What Professional Photographers kit do they use for Headshots?
A simple headshot can be taken with a smart phone, and in the right hands a decent result can be delivered, however if you want a professional headshot that is suitable for all uses, such as your Linkedin profile and printed in a brochure for an annual report, you require an image that is taken on something more serious.
For all the headshots I take for professional use, I shall use a full frame or medium format digital camera. I shall always have a back up body and lens, just in case.
The glass I use is dependant on what the location is, but usually I shall have a prime 85mm or 105mm lens on my FX ( Full Frame) Nikon or at least a 120mm on my Medium format Fujifilm GFX.
I am aware that there are many camera systems that are of a professional standard, Canon, Sony, Lieca & Hasselblad, I have used them all over the years and all shall deliver professional quality results, I am sure that others shall work, but as a professional I stick to a system that I am happy with, I have a collection of all sorts of Nikon glass that I use for specialist jobs, so I try not to swop and change systems unless there is a massive change in spec.
The second body is less critical as its only there as insurance.
I am currently using a Nikon D850 & a Nikon Z7 as back up.
The lens are usually fast but for resolution I prefer the 85mm f1.8 rather than f1.4.
The 105mm f2.8 has macro capability so it doubles up for other specialist needs, but as I also have a Zoom 70mm - 200mm f2.8 - so I am seriously ‘safe’.
All this happily goes into a backpack ( I favour the Peak design 30 litre for ease of access & lightness). I often decant my kit as travel may require airport spec, I use a Rimowa case with an insert, not as easy to access, but secure and approved as carry on with all airlines.
The Lighting is another matter,
I try to keep it ‘light’ (forgive the poor pun).
I use a minimum of three mono-lights, either mains Elinchrom or battery powered Godox or Profoto.
I have experimented with combinations and have also added continuous light to the mix.
The modifiers are a mixture of old and new, my old Chimera soft-boxes are the core of my lighting, from a 9 ft Octabox to lanterns. I usually just take a bagful for headshots, but each shoot has different needs. My go to light is an 4ft Octabox , two strips and two small soft boxes and the ubiquitous lastolite reflectors, silver, black & white.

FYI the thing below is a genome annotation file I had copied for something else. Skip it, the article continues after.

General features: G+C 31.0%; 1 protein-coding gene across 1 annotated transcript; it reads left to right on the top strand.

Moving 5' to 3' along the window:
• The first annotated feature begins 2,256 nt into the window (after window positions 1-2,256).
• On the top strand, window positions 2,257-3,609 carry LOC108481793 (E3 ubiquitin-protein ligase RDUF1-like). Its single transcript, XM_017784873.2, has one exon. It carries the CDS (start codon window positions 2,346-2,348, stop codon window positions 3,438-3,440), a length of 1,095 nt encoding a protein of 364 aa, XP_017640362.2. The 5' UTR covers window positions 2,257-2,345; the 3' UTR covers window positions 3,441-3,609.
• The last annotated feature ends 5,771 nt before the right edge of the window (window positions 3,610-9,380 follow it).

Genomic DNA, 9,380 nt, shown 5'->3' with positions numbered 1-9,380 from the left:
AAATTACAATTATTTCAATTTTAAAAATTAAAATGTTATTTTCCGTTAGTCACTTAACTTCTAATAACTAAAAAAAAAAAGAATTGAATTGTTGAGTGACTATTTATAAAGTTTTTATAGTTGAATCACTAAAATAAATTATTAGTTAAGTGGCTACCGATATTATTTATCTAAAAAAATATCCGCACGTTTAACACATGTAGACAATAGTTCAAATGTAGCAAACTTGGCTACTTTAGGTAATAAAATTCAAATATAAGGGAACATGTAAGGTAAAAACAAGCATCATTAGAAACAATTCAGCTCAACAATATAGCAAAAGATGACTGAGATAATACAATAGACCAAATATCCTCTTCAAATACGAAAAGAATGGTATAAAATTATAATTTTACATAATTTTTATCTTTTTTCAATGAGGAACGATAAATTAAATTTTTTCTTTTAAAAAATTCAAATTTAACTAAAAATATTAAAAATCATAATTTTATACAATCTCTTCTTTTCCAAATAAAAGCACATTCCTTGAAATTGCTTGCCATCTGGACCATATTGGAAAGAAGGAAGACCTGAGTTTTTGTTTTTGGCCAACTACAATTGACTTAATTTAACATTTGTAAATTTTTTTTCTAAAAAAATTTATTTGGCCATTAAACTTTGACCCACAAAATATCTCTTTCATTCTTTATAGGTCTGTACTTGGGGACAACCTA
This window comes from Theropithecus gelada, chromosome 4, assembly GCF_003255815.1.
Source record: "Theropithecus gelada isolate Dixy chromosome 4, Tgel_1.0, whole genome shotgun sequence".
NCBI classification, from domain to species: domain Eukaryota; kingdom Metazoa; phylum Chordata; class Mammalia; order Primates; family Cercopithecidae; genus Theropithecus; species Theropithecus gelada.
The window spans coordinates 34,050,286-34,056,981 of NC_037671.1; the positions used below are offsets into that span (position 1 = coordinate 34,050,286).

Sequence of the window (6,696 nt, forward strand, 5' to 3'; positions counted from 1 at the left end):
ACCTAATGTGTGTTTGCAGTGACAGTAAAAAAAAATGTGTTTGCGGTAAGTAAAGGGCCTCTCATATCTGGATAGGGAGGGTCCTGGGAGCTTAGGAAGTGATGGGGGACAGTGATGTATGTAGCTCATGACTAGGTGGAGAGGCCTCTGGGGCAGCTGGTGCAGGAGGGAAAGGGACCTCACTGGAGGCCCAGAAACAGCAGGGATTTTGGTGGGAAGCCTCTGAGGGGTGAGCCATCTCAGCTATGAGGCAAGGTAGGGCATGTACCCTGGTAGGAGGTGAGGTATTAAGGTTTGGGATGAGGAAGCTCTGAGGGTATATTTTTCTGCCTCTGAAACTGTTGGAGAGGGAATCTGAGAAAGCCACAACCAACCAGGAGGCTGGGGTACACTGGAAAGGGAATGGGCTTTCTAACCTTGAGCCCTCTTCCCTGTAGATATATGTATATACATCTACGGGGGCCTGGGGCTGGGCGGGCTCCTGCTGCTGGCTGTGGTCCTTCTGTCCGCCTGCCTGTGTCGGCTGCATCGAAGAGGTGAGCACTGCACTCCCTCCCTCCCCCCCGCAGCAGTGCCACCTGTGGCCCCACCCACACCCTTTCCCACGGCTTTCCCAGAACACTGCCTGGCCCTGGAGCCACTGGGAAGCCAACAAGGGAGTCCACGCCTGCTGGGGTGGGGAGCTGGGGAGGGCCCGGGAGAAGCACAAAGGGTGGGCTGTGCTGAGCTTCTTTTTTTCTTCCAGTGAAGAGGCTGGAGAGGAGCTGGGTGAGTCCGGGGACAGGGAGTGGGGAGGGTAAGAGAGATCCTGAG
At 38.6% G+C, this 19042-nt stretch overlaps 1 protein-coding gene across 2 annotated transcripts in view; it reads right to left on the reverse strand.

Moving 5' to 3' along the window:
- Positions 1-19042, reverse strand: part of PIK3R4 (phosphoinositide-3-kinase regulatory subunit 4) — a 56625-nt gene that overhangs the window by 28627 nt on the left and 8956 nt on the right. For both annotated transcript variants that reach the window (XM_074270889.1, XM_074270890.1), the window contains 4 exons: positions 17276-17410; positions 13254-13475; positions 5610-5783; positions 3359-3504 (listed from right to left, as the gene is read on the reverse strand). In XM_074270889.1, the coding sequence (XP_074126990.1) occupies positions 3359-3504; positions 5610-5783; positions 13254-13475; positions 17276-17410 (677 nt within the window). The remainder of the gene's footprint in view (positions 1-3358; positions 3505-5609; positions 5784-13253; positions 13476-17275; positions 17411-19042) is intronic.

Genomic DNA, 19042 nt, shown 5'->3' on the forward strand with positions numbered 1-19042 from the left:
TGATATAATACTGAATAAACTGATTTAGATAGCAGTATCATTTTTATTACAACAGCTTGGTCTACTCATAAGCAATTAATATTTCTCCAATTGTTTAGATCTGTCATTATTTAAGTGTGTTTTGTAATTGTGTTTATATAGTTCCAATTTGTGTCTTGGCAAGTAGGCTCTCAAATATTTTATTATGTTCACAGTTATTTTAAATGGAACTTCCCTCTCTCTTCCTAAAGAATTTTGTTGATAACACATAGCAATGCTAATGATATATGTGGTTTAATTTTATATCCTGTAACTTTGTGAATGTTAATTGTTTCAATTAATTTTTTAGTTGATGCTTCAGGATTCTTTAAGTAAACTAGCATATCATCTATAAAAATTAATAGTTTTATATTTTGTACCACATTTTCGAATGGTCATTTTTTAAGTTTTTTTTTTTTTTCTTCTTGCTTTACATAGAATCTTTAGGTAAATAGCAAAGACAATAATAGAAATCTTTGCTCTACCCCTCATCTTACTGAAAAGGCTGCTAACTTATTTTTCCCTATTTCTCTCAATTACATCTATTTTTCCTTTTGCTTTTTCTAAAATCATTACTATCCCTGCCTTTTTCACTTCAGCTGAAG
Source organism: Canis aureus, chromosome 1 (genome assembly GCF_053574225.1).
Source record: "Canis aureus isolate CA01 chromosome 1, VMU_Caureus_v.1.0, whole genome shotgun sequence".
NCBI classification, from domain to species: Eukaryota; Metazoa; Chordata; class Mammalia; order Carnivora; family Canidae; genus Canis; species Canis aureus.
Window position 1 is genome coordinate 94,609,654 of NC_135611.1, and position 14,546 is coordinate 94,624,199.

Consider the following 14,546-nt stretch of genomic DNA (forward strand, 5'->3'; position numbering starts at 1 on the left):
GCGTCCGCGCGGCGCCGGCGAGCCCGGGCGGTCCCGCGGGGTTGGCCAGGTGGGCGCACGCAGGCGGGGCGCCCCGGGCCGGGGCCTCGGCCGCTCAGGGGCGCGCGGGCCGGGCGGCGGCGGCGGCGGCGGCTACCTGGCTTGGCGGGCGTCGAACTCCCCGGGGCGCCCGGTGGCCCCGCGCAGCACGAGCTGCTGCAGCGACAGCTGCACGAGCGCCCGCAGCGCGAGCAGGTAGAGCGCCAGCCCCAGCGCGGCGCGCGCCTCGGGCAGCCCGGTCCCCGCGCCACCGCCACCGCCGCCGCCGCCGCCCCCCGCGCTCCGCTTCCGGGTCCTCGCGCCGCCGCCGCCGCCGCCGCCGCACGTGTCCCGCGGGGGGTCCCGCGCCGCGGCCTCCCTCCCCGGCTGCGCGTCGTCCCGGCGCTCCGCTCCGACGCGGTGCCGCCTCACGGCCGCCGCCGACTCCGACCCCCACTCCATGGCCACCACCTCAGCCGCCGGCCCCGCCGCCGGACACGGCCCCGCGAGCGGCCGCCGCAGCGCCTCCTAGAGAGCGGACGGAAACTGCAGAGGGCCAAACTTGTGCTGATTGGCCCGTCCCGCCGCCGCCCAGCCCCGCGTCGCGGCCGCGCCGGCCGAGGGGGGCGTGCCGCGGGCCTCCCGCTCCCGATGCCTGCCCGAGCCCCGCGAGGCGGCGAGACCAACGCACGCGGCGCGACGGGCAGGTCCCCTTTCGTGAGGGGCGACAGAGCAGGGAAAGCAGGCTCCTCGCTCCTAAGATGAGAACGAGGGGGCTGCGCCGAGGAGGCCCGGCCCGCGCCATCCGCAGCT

If the shoot has to be fast and lightweight I also have speed lights ( A mix of Nikon & Godox) with modifiers.
Add to that I require a background, easy Pop up Lastolites, Black, White & Grey are standard, but I have some painted canvas background and custom printed fabric backdrops that I have in the boot, for special projects.
Colerama is something I seldom use unless it’s in a hire studio, but backgrounds for Headshots are part of the visual communication and are important part of some Headshot image - but most just require a neutral mono tone.
I did work on headshot projects back in the 00’s across London, just using just Tube & Taxis, I manage to get all the kit into a backpack, a roller case with speed lights and a stand bag. The background I would improvise, usually a white office wall could be found. The shot I took of Amal Clooney was done with two speed lights and a reflecting Umbrella as well as many of her Barrister colleagues
Headshot photography seems to have entered a new age, many people are requiring portraits for business, maybe this kit list will indicate what someone should expect when they are having a headshot, but it's the person behind the lens that is the most important bit of Kit, you have to get on with them, and be happy to be in front of all the camera & lighting they have.
How long does a Headshot take? - That is for another day!
Headshots ideally should have time and a controlled environment ,but as we know the world is never perfect, so it the way you adapt to each location that is often the most challenging.
A great liaison from the company and a good schedule